One representative measurement for a carbonate sample is shown in FIG. 10. For the sample shown, initial DDif decay occurs over a short time period of up to 10 ms. This decay is caused by the water molecules diffusing within pores of the size {square root over (2+L D0+L tc+L )}≈6 μm (D0≈210−5 cm2/s at 20 C), apparently associated with the microporosity of the rocks. After the initial reduction, the DDif signal continues to decay over a long time period, up to 3 sec. Thus, the length scale associated with the slower decay can be estimated to be 110 μm. This data indicates unambiguously the presence of two distinct length scales in such materials, most likely associated with the micro- and the macro-porosity of the samples. FIG. 11 shows the DDif versus td characteristic for two sandstone samples.

A good proportionality between ιDDif and the low-field T2 values has been found. Permeability can be calculated using the following formula:

k≈Aφ4ιDDif 2  (7)

where φ is the porosity and the prefactor is A=10−6 (mD/μm2) This equation is derived from the empirical finding of Kenyon (see W. E. Kenyon, Nucl. Geophys. 6, 153 (1992)).

The essence of the DDif methodology is the measurement of the effects of local magnetic field that molecules experience as they diffuse. The stimulated echo pulse sequence is a simple experiment to determine such property. Modification such as replacing the last π/2 pulse with a refocusing sequence, such as a CPMG sequence, may be used to improve signal-to-noise ratio.

The occurrence of magnetic field inhomogeneity in porous materials is a general phenomenon as long as the susceptibility of the materials is different from that of the filling fluid. The susceptibility contrast of water and sedimentary rocks varies from 10−6-10−4 (SI) and internal magnetic inhomogeneity as high as 10T/m may be present at 50 mT (see M. D. Hurlimann, J. Magn. Res. 131, 232-40 (1998)). Most importantly, the phase factor (Φ) in Eq. 2 can be controlled by the pulse sequence: φ γ t e [ B i ( x 1 ) - B i ( x 2 ) ] ( 8 ) = ( α γ t e Δ χ B 0 ) [ b ( x 1 ) - b ( x 2 ) ] ( 9 )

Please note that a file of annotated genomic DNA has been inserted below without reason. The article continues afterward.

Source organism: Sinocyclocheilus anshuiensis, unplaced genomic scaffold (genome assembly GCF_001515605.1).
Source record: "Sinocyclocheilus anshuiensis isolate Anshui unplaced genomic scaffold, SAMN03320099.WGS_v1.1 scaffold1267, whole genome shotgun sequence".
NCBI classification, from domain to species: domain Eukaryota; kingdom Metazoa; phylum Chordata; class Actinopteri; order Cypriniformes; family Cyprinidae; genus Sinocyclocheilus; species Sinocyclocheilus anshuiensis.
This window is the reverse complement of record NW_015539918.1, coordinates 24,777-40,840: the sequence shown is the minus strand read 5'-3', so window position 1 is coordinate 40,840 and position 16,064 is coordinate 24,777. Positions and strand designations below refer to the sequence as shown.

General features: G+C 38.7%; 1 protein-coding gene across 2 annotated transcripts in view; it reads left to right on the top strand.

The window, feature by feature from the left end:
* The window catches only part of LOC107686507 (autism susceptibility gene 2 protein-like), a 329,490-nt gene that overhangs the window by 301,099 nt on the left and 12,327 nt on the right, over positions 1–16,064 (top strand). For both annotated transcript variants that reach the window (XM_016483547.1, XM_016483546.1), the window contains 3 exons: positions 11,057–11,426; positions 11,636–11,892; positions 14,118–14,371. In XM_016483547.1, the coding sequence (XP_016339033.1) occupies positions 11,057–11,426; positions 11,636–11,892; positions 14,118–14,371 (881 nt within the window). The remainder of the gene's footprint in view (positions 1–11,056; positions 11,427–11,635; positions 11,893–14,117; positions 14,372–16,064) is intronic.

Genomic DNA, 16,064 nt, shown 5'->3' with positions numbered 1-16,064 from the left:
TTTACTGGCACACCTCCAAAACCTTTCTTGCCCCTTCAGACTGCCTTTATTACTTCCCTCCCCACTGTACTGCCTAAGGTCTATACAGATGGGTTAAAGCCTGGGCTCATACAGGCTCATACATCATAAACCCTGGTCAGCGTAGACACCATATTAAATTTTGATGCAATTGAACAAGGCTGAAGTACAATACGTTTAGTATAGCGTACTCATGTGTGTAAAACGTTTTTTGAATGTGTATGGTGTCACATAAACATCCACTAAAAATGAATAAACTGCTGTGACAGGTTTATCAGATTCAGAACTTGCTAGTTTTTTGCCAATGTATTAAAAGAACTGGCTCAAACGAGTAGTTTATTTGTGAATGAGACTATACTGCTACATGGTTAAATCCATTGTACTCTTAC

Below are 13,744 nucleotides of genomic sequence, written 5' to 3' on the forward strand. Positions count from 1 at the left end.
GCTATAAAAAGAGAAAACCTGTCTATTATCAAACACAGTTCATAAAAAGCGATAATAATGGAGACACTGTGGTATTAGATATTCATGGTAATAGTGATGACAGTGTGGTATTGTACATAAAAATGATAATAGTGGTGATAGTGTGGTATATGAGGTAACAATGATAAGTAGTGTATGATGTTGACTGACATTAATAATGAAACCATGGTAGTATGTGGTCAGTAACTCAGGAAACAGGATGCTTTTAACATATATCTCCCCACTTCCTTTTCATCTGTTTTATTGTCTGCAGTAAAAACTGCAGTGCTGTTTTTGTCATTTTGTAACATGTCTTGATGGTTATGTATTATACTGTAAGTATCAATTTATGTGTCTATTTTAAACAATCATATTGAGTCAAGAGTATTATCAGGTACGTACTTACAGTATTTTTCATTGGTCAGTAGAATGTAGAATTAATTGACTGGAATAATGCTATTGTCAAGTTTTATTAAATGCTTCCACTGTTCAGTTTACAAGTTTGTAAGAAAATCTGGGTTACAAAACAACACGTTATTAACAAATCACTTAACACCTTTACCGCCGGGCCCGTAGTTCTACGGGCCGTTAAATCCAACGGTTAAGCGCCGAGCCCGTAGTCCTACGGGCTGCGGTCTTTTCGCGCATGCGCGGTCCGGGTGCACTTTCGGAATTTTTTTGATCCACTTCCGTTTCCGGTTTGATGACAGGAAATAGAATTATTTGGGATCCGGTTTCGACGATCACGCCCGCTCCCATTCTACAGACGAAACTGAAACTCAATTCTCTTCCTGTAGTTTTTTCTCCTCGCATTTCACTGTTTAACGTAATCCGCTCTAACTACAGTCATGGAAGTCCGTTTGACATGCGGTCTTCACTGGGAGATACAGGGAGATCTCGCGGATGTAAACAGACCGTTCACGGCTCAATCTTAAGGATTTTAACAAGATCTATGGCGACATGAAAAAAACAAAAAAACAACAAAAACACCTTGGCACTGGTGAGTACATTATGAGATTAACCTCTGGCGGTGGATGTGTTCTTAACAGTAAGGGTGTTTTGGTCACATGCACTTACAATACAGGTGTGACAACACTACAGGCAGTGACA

where B0 is the external field and b(χ) is dimensionless function between 0 and 1, and α is a constant of order 1. Thus, the scale of Φ and decay of limtd→∞ E(te, td) is determined by γteΔχB0, and experimentally controlled quantity. This also leads to one of the advantages of this method that the signal decay due to diffusion can be made very low to maintain good signal-to-noise ratio. For example, a 10-20% decay in E(te, td) is adequate in defining te and ιDDif. In addition, there can be optimum choice of te.

Since only rf pulses are used which can be generated within a few microseconds and no external gradients are applied, the minimum diffusion time to be studied by this method can be as short as microseconds which corresponds to a water diffusion length of less than 0.1 μm. Thus, the length scale detectable by this method using water may range from 0.1-100 μm. This length can be further enhanced by using hyperpolarized xenon and helium and other gases. Also, due to the technical simplicity, this method may be used with very simple instrumentation or under stringent experimental conditions such as process control and borehole logging.